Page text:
In the simple tutorial, I show you how to upcycle an old fruit crate into a DIY orchid centerpiece to swap your moth orchid plants in and out of it as they flower and for maintenance such as watering.
How to care for Phalaenopsis Orchids
Phalaenopsis or Moth Orchids are beautiful plants adapted to be kept as houseplants, thriving in temperatures of between 17C-26C. However, they do have a couple of specific care needs that this DIY Orchid Centerpiece takes into account.
I prefer to keep my orchids in their original pots, then sit them inside a decorative pot to display. There are several benefits to taking this approach. Firstly, it allows me to follow the watering regime that I’ll outline below. Secondly, it will enable the roots of my orchid plants to photosynthesise during their non-flowering period. Many orchids come in clear pots for this reason.
Watering Phalaenopsis Orchids.
Phalaenopsis Orchids should never be left standing in water for long periods as it can cause their roots to rot.
The easiest way to water a Phalaenopsis Orchid is to dunk the whole pot into a water sink. Submerge the pot for a few minutes to allow the root system to absorb all the water it needs, then leave to drain for a few more minutes before returning the orchid to its decorative pot.
Position your orchid in a bright area, away from radiators and drafts and out of direct sunlight.
Although my orchids are all currently in our living room, Orchid plants also love living in bathrooms where their aerial roots can take advantage of the humidity.
If your Phalaenopsis Orchid does not thrive, try moving it to a new location in your house.
Phalaenopsis are sensitive to ethylene gas which is produced by ripening fruit. If you place your plant too near a fruit bowl, it may drop all of its flowers.
What I used for my easy DIY orchid centerpiece
- Small Fruit crate
- Balsa wood
- Coloured macrame cord
- Plastic sheet for lining
- Orchid plants
- Glue gun
How to make an easy DIY orchid centerpiece
I used a small wooden fruit crate for the body of my orchid planter. Because the orchids will remain in their pots, you can use anything that provides the dimensions you require.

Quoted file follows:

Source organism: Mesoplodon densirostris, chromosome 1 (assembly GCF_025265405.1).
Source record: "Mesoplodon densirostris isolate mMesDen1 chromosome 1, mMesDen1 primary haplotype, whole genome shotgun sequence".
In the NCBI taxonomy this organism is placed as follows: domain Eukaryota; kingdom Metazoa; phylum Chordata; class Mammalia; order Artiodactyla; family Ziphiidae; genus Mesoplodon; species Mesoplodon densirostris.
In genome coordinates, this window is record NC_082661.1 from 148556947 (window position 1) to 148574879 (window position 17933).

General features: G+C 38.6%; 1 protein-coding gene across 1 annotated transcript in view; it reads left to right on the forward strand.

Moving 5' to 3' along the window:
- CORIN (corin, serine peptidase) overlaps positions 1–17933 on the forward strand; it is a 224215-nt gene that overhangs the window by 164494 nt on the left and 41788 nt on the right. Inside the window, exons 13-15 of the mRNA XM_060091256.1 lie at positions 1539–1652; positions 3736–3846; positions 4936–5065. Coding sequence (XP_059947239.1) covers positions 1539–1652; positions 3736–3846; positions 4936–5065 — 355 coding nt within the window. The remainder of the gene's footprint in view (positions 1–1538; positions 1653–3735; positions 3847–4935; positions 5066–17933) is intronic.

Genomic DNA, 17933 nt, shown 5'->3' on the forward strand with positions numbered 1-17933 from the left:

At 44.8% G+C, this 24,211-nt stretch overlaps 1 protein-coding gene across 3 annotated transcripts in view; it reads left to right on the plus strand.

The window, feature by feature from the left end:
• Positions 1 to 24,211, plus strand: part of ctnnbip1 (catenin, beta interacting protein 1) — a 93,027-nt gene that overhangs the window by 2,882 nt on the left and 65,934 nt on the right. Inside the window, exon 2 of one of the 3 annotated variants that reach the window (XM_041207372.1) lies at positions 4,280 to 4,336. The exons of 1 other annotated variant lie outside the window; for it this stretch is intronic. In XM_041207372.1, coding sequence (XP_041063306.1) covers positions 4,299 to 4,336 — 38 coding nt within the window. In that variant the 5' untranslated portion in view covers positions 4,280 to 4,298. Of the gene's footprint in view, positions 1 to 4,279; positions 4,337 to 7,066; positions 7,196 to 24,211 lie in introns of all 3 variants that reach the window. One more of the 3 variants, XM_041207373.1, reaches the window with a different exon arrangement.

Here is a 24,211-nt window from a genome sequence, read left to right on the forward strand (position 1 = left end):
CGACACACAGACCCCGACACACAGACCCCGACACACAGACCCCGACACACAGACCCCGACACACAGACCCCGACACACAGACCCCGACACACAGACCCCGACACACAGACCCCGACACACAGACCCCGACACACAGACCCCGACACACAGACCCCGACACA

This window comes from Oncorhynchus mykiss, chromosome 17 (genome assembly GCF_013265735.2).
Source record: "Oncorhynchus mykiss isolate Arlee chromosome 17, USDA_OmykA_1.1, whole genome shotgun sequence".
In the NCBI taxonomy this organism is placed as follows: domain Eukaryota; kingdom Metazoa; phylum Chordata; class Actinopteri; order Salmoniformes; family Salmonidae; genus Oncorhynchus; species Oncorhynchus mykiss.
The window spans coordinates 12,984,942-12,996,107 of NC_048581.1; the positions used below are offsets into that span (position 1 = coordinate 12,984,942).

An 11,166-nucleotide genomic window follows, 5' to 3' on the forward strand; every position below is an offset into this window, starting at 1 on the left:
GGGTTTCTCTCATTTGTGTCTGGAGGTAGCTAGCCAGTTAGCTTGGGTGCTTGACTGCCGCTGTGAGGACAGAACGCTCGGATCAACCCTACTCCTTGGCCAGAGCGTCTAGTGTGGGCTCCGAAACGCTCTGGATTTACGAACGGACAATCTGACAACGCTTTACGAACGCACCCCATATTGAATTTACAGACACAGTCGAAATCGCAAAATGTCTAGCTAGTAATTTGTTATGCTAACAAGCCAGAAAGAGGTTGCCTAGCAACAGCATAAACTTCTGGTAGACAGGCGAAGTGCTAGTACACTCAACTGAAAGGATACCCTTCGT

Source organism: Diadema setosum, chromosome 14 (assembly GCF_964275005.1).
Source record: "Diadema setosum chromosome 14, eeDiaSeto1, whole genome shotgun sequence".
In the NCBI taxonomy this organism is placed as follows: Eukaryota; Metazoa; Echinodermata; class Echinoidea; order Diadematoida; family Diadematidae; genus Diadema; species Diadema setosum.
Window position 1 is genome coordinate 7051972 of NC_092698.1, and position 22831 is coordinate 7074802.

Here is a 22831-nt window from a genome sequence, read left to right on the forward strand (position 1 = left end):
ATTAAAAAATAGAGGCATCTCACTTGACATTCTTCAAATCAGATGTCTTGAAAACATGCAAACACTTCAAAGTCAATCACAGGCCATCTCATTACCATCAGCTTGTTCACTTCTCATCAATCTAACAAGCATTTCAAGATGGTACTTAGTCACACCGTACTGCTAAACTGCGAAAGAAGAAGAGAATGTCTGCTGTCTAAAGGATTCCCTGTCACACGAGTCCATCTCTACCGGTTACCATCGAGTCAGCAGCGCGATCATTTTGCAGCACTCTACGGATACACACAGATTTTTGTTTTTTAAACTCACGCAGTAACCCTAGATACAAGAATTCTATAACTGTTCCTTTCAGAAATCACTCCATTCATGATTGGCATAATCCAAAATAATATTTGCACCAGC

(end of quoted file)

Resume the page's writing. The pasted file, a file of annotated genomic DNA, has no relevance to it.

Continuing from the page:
My crate walls weren’t high enough to cover the plant pots, so I used some extra balsa wood to build them up before decorating the crate.
I used macrame cord to decorate my crate, but paint or decoupage would also look fab.
Using a glue gun to hold the cord in place, I wrapped my crate with stripes of different coloured string.
To stop any moisture from the pots seeping through and damaging the surface beneath I lined the crate with a plastic sheet.
And here is my finished easy orchid centerpiece.
It really couldn’t be simpler to make. I think it looks lovely filled with my beautiful Moth Orchids.
If you have enjoyed this upcycled planter tutorial, why not check out some of our other quirky planter ideas. You can find a list of our favourites below.
Fed up with random glasses in the cupboard? In this easy tutorial I show you how to upcycle a wine glass into a pretty planter that you’ll want on display.
Wondering what to do with the old coffee cups stuck in the back of your cupboard? Here’s an easy craft idea to repurpose broken mugs into cute planters.
The beauty of DIY concrete planters is they can be made in all sorts of shapes and sizes. Here we show you how to make cute little cement pots cast in silicone cupcake cases. These gorgeous cupcake planters are perfect for using as succulent party favours (if you can bring yourself to give them away), or as a unique table centerpiece.
Kokedama is the Japanese art of growing plants in moss balls.
Traditionally, Kokedama is formed by wrapping the roots of plants in clay before tying moss around it. The result is a beautiful but high maintenance look.
In this tutorial we show you how to create an easy, low maintenance version from old tennis balls and sheet moss. All the beauty of Kokedama moss balls without the mess and constant watering.